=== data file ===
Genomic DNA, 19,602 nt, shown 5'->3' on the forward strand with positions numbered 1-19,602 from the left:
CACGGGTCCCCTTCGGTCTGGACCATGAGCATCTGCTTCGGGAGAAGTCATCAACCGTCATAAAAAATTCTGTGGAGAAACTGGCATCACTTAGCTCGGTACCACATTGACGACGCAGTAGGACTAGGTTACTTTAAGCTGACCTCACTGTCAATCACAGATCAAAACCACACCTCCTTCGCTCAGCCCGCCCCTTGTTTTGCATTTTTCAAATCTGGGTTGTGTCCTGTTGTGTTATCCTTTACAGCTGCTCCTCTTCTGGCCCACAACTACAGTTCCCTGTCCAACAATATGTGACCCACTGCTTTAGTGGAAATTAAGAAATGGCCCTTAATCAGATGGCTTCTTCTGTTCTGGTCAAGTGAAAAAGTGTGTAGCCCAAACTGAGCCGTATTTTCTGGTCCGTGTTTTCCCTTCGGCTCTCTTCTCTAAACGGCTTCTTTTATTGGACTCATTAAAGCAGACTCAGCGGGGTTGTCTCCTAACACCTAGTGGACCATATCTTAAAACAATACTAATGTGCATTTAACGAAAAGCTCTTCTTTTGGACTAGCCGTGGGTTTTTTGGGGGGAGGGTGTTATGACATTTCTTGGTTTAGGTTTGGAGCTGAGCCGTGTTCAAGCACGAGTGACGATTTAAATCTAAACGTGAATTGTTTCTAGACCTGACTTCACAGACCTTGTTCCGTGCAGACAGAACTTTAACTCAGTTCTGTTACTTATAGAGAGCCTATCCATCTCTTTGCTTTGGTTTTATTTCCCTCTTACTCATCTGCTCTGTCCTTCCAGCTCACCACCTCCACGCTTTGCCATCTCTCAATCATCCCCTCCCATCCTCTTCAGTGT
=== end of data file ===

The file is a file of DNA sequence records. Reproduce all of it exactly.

Genomic DNA, 19,602 nt, shown 5'->3' on the forward strand with positions numbered 1-19,602 from the left:
CACGGGTCCCCTTCGGTCTGGACCATGAGCATCTGCTTCGGGAGAAGTCATCAACCGTCATAAAAAATTCTGTGGAGAAACTGGCATCACTTAGCTCGGTACCACATTGACGACGCAGTAGGACTAGGTTACTTTAAGCTGACCTCACTGTCAATCACAGATCAAAACCACACCTCCTTCGCTCAGCCCGCCCCTTGTTTTGCATTTTTCAAATCTGGGTTGTGTCCTGTTGTGTTATCCTTTACAGCTGCTCCTCTTCTGGCCCACAACTACAGTTCCCTGTCCAACAATATGTGACCCACTGCTTTAGTGGAAATTAAGAAATGGCCCTTAATCAGATGGCTTCTTCTGTTCTGGTCAAGTGAAAAAGTGTGTAGCCCAAACTGAGCCGTATTTTCTGGTCCGTGTTTTCCCTTCGGCTCTCTTCTCTAAACGGCTTCTTTTATTGGACTCATTAAAGCAGACTCAGCGGGGTTGTCTCCTAACACCTAGTGGACCATATCTTAAAACAATACTAATGTGCATTTAACGAAAAGCTCTTCTTTTGGACTAGCCGTGGGTTTTTTGGGGGGAGGGTGTTATGACATTTCTTGGTTTAGGTTTGGAGCTGAGCCGTGTTCAAGCACGAGTGACGATTTAAATCTAAACGTGAATTGTTTCTAGACCTGACTTCACAGACCTTGTTCCGTGCAGACAGAACTTTAACTCAGTTCTGTTACTTATAGAGAGCCTATCCATCTCTTTGCTTTGGTTTTATTTCCCTCTTACTCATCTGCTCTGTCCTTCCAGCTCACCACCTCCACGCTTTGCCATCTCTCAATCATCCCCTCCCATCCTCTTCAGTGT